The prosecution's high-tech mountain of evidence crumbled before a lowly tape recorder, which gave us Mark Fuhrman's N-word. The case was over then. Fuhrman was a liar and a racist, and maybe the lawyers were right. Maybe this was a setup. It might be logical that a lying racist might also be a planter of gloves in his spare time.
And yesterday, Kathleen Bell, who first mentioned that Fuhrman might have used the N-word, said she hoped her testimony hadn't helped to set O.J. free, even though she knew it had.
Prosecutors Marcia Clark and Chris Darden tried to persuade the jury that the case was about blood and DNA, of course, but also about a wife-beater who escalated into a wife-killer. Remember Darden's fuse analogy of how O.J., because he wanted to control Nicole, finally killed her? You can file it away with your other courtroom memories, like Kato's dull-eyed stare and the Akita's plaintive wail. The jury forgot about it as soon as Darden said the words.
Gender can be a volatile issue. But not when compared to race. No issue compares to race. Best-selling author Dinesh D'Souza and the other head-in-the-grounders can write all they want about the end of racism in America and of our color-blind society.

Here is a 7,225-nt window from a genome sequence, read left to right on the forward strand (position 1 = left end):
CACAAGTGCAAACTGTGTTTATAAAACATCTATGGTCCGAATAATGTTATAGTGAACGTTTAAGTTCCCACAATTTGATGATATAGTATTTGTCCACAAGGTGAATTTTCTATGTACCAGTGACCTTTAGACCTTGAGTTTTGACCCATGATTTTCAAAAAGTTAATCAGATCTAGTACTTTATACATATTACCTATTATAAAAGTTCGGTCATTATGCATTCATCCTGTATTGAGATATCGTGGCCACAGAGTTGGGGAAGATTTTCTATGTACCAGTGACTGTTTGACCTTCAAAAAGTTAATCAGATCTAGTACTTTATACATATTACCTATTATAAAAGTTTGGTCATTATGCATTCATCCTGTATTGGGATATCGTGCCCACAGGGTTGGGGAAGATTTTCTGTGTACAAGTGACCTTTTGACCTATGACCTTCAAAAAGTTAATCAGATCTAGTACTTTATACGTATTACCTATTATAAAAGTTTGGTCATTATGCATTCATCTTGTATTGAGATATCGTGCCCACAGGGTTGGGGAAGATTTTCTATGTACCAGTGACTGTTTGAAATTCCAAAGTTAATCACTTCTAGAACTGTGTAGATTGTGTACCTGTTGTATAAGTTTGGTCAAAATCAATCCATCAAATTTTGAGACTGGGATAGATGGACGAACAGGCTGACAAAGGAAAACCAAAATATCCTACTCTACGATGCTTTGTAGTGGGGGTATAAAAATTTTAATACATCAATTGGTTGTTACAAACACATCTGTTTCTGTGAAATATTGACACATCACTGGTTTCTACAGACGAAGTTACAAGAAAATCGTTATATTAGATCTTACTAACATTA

How do you defend that today, in the wake of this verdict? You can have your opinions about the need for affirmative action or the state of the inner cities, but you can't dispute the fact that the problem of our time, as W.E.B. Dubois foretold, remains the color line.
Making the case
If we know nothing else, we know that Cochran, in his closing argument, was onto something elemental. For those who thought he overstepped, look to the verdict. When Fred Goldman, father of Ron Goldman, said that Cochran's race-baiting was sick and un-American, he was thinking in terms of morality. Lawyers tend to think in terms of verdicts.